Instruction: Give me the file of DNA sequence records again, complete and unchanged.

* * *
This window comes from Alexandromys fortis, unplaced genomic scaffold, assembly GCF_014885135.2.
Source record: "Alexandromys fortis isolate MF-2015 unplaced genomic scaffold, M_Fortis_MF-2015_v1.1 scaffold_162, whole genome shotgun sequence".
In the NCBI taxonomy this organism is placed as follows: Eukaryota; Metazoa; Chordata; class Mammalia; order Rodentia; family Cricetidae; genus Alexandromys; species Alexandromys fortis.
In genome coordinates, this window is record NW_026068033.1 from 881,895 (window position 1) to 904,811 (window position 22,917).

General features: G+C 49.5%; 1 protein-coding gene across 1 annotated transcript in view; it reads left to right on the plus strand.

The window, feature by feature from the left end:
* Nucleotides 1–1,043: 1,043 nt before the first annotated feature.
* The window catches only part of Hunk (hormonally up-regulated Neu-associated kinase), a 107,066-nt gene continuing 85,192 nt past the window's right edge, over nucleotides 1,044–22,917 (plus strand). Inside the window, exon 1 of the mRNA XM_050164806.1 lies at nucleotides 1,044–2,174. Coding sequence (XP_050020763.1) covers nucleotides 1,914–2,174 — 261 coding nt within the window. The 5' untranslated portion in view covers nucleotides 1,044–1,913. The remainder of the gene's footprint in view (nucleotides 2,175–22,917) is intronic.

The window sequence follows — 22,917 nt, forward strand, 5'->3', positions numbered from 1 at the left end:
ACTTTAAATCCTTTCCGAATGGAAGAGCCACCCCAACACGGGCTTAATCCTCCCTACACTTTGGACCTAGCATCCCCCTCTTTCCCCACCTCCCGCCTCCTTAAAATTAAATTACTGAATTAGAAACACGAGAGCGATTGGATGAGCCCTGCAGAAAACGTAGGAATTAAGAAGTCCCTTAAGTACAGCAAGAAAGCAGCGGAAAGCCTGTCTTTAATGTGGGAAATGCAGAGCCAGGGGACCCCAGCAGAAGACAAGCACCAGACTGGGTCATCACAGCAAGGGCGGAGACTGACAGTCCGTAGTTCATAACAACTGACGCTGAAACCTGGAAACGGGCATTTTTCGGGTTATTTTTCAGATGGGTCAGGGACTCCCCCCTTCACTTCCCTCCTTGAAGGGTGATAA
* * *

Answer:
This window comes from Alexandromys fortis, unplaced genomic scaffold, assembly GCF_014885135.2.
Source record: "Alexandromys fortis isolate MF-2015 unplaced genomic scaffold, M_Fortis_MF-2015_v1.1 scaffold_162, whole genome shotgun sequence".
In the NCBI taxonomy this organism is placed as follows: Eukaryota; Metazoa; Chordata; class Mammalia; order Rodentia; family Cricetidae; genus Alexandromys; species Alexandromys fortis.
In genome coordinates, this window is record NW_026068033.1 from 881,895 (window position 1) to 904,811 (window position 22,917).

General features: G+C 49.5%; 1 protein-coding gene across 1 annotated transcript in view; it reads left to right on the plus strand.

The window, feature by feature from the left end:
* Nucleotides 1–1,043: 1,043 nt before the first annotated feature.
* The window catches only part of Hunk (hormonally up-regulated Neu-associated kinase), a 107,066-nt gene continuing 85,192 nt past the window's right edge, over nucleotides 1,044–22,917 (plus strand). Inside the window, exon 1 of the mRNA XM_050164806.1 lies at nucleotides 1,044–2,174. Coding sequence (XP_050020763.1) covers nucleotides 1,914–2,174 — 261 coding nt within the window. The 5' untranslated portion in view covers nucleotides 1,044–1,913. The remainder of the gene's footprint in view (nucleotides 2,175–22,917) is intronic.

The window sequence follows — 22,917 nt, forward strand, 5'->3', positions numbered from 1 at the left end:
ACTTTAAATCCTTTCCGAATGGAAGAGCCACCCCAACACGGGCTTAATCCTCCCTACACTTTGGACCTAGCATCCCCCTCTTTCCCCACCTCCCGCCTCCTTAAAATTAAATTACTGAATTAGAAACACGAGAGCGATTGGATGAGCCCTGCAGAAAACGTAGGAATTAAGAAGTCCCTTAAGTACAGCAAGAAAGCAGCGGAAAGCCTGTCTTTAATGTGGGAAATGCAGAGCCAGGGGACCCCAGCAGAAGACAAGCACCAGACTGGGTCATCACAGCAAGGGCGGAGACTGACAGTCCGTAGTTCATAACAACTGACGCTGAAACCTGGAAACGGGCATTTTTCGGGTTATTTTTCAGATGGGTCAGGGACTCCCCCCTTCACTTCCCTCCTTGAAGGGTGATAA